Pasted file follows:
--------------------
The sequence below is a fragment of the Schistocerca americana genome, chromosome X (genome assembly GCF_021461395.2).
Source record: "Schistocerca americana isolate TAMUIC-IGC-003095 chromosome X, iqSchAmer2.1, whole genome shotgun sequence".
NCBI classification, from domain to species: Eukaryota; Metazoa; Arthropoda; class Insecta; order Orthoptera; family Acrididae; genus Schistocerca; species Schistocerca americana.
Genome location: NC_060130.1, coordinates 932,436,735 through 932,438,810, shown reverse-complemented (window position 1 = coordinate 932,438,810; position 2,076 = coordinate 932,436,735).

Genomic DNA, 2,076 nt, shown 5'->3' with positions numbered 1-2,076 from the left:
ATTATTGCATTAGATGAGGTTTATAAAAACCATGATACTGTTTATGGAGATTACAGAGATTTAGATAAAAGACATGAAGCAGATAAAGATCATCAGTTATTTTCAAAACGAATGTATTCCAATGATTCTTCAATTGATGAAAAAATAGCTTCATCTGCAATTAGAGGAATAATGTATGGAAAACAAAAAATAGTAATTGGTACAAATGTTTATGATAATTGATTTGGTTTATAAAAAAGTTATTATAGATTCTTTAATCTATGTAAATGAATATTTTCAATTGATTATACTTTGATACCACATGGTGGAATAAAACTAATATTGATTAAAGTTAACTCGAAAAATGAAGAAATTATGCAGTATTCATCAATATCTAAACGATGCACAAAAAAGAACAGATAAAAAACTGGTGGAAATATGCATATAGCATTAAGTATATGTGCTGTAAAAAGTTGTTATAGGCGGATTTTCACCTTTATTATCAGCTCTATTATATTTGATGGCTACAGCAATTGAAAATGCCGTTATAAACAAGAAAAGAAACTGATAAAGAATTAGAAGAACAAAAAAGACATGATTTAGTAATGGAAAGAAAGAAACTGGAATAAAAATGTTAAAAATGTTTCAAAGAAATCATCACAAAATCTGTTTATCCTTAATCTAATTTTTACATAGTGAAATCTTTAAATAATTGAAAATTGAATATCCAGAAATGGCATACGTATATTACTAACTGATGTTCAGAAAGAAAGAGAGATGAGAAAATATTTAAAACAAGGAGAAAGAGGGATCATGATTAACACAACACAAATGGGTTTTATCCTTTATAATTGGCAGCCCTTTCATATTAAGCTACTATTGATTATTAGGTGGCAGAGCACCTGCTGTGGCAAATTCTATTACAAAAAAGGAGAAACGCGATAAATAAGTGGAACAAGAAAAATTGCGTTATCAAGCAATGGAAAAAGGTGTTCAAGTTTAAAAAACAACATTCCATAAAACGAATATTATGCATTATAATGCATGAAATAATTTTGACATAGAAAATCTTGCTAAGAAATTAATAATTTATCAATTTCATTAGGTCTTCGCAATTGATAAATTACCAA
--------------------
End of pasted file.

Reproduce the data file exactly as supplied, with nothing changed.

The sequence below is a fragment of the Schistocerca americana genome, chromosome X (genome assembly GCF_021461395.2).
Source record: "Schistocerca americana isolate TAMUIC-IGC-003095 chromosome X, iqSchAmer2.1, whole genome shotgun sequence".
NCBI classification, from domain to species: Eukaryota; Metazoa; Arthropoda; class Insecta; order Orthoptera; family Acrididae; genus Schistocerca; species Schistocerca americana.
Genome location: NC_060130.1, coordinates 932,436,735 through 932,438,810, shown reverse-complemented (window position 1 = coordinate 932,438,810; position 2,076 = coordinate 932,436,735).

Genomic DNA, 2,076 nt, shown 5'->3' with positions numbered 1-2,076 from the left:
ATTATTGCATTAGATGAGGTTTATAAAAACCATGATACTGTTTATGGAGATTACAGAGATTTAGATAAAAGACATGAAGCAGATAAAGATCATCAGTTATTTTCAAAACGAATGTATTCCAATGATTCTTCAATTGATGAAAAAATAGCTTCATCTGCAATTAGAGGAATAATGTATGGAAAACAAAAAATAGTAATTGGTACAAATGTTTATGATAATTGATTTGGTTTATAAAAAAGTTATTATAGATTCTTTAATCTATGTAAATGAATATTTTCAATTGATTATACTTTGATACCACATGGTGGAATAAAACTAATATTGATTAAAGTTAACTCGAAAAATGAAGAAATTATGCAGTATTCATCAATATCTAAACGATGCACAAAAAAGAACAGATAAAAAACTGGTGGAAATATGCATATAGCATTAAGTATATGTGCTGTAAAAAGTTGTTATAGGCGGATTTTCACCTTTATTATCAGCTCTATTATATTTGATGGCTACAGCAATTGAAAATGCCGTTATAAACAAGAAAAGAAACTGATAAAGAATTAGAAGAACAAAAAAGACATGATTTAGTAATGGAAAGAAAGAAACTGGAATAAAAATGTTAAAAATGTTTCAAAGAAATCATCACAAAATCTGTTTATCCTTAATCTAATTTTTACATAGTGAAATCTTTAAATAATTGAAAATTGAATATCCAGAAATGGCATACGTATATTACTAACTGATGTTCAGAAAGAAAGAGAGATGAGAAAATATTTAAAACAAGGAGAAAGAGGGATCATGATTAACACAACACAAATGGGTTTTATCCTTTATAATTGGCAGCCCTTTCATATTAAGCTACTATTGATTATTAGGTGGCAGAGCACCTGCTGTGGCAAATTCTATTACAAAAAAGGAGAAACGCGATAAATAAGTGGAACAAGAAAAATTGCGTTATCAAGCAATGGAAAAAGGTGTTCAAGTTTAAAAAACAACATTCCATAAAACGAATATTATGCATTATAATGCATGAAATAATTTTGACATAGAAAATCTTGCTAAGAAATTAATAATTTATCAATTTCATTAGGTCTTCGCAATTGATAAATTACCAA